I was less surprised, based upon what I said earlier, namely, that there is never a fair and full consideration given by many to any evidence that the price of silver is manipulated. Die-hard manipulation deniers aren’t interested in evidence at odds with preconceived opinions. To be sure, many do see the evidence, but it is remarkable what others will refuse to see even when in full view. But there is a practical side to this that bears examination. It seems to me that it is real hard to see silver moving sharply higher in price if you are convinced everything is currently on the up and up. Such a conviction would seem to imply prices lugging along, mostly as they have for past several years.
However, if you do believe that silver has been manipulated in price, principally by JPMorgan, then it’s real easy to see prices exploding higher at some point – particularly if you subscribe to my take that the bank has amassed around 850 million oz of physical silver. I know the downdraft in prices over the past 8 years has been demoralizing and draining to say the least, but the crooks at JPMorgan haven’t wasted a minute of that same time in acquiring every bit of physical silver as possible. And now that JPM has completely covered its COMEX short position, it has never been better positioned for a price liftoff. This isn’t about how you or I may feel about the long downward drift in price for the past 8 years, it’s about what JPM has done over that time
So the bottom line is this – if you believe that there is no manipulation at play in silver and that everything related to price is in accordance with the free law of supply and demand – then I can’t imagine why you would expect prices to climb sharply in price. After all, the supply and demand of silver hasn’t changed much in ten years or so, so why would the price rocket higher?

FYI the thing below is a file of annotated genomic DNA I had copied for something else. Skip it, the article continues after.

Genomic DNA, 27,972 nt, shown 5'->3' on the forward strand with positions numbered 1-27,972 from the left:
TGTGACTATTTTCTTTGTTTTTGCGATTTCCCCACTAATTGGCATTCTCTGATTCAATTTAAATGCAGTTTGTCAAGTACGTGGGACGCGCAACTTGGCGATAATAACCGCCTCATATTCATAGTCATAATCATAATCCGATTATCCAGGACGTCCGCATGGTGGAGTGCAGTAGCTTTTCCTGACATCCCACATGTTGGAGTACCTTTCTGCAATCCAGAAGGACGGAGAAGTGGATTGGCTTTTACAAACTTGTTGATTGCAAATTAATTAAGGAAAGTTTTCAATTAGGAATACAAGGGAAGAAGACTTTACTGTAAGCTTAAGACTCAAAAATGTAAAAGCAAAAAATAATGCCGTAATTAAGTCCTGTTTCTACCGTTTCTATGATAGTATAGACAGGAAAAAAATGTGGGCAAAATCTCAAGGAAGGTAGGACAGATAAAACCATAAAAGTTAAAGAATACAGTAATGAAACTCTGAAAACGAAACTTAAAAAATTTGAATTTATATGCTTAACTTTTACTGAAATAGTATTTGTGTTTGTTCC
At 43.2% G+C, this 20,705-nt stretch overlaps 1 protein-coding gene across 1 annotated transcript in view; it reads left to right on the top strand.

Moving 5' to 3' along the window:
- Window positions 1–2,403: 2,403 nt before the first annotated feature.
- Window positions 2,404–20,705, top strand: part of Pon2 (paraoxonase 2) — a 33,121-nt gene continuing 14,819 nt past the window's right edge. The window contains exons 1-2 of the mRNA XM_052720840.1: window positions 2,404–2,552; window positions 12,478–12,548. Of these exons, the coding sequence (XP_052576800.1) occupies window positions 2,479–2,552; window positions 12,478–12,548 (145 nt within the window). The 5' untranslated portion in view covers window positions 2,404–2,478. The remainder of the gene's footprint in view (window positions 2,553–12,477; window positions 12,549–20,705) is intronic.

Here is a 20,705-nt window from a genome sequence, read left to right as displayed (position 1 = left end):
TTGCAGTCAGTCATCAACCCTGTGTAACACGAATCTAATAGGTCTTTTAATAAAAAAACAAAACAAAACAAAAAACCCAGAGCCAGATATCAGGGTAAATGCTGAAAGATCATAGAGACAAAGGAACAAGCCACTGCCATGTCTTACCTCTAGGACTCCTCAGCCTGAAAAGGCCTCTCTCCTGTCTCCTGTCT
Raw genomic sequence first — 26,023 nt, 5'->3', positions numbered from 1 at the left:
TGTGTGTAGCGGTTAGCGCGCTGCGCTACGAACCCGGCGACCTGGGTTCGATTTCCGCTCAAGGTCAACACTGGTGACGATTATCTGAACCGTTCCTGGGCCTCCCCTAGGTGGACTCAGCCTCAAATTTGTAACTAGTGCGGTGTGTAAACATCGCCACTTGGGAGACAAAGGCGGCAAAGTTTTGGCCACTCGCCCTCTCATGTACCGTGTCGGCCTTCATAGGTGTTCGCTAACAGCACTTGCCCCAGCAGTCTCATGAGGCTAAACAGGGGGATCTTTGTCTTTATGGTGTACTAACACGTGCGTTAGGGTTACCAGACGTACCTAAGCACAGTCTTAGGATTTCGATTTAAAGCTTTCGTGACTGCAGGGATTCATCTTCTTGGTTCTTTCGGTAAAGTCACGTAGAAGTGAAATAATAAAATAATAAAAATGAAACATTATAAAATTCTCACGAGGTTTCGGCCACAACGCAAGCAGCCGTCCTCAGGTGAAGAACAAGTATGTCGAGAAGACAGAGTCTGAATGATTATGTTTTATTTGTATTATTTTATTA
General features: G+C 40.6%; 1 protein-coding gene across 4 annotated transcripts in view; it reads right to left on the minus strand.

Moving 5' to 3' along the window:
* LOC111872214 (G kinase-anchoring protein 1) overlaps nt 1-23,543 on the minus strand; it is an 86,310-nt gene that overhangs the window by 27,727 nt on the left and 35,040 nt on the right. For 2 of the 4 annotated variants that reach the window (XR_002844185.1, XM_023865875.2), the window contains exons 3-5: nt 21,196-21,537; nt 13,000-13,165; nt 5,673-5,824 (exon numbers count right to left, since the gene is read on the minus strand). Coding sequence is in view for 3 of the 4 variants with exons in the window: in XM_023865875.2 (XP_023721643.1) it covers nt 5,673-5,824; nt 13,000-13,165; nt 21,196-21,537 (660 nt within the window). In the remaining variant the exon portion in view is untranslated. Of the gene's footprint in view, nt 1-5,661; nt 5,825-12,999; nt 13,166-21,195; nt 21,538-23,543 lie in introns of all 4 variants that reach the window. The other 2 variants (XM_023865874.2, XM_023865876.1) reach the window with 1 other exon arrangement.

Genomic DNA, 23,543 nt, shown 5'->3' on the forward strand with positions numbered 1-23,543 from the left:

On the other hand, if you believe that someone has been screwing with the price, there is much more reason to expect sharply higher prices when the price screwing stops. We even pretty much know who the “someone” is that has been screwing with price – JPMorgan. No, not just because I have been fingering these crooks for the past ten years or that the Justice Department may be on their trail, but because you heard it with your own ears in the Bart Chilton interview.
But wait, you say – we may know that silver has been manipulated and who has been manipulating it, but we don’t know when the manipulation will end and prices will be set free. After all, it’s been 8 years since the price peak (a peak, by the way, that was up nearly tenfold from 8 years prior to that). And the 8 year wait has been made to seem much longer because so many other assets have climbed over that same time. So I guess it comes down to timing, or so it would seem. The only problem with that is that no one has a lock on timing – timing is the great universal unknown. I happen to believe that silver can explode in price at any moment, but I wouldn’t want anyone to rely on that.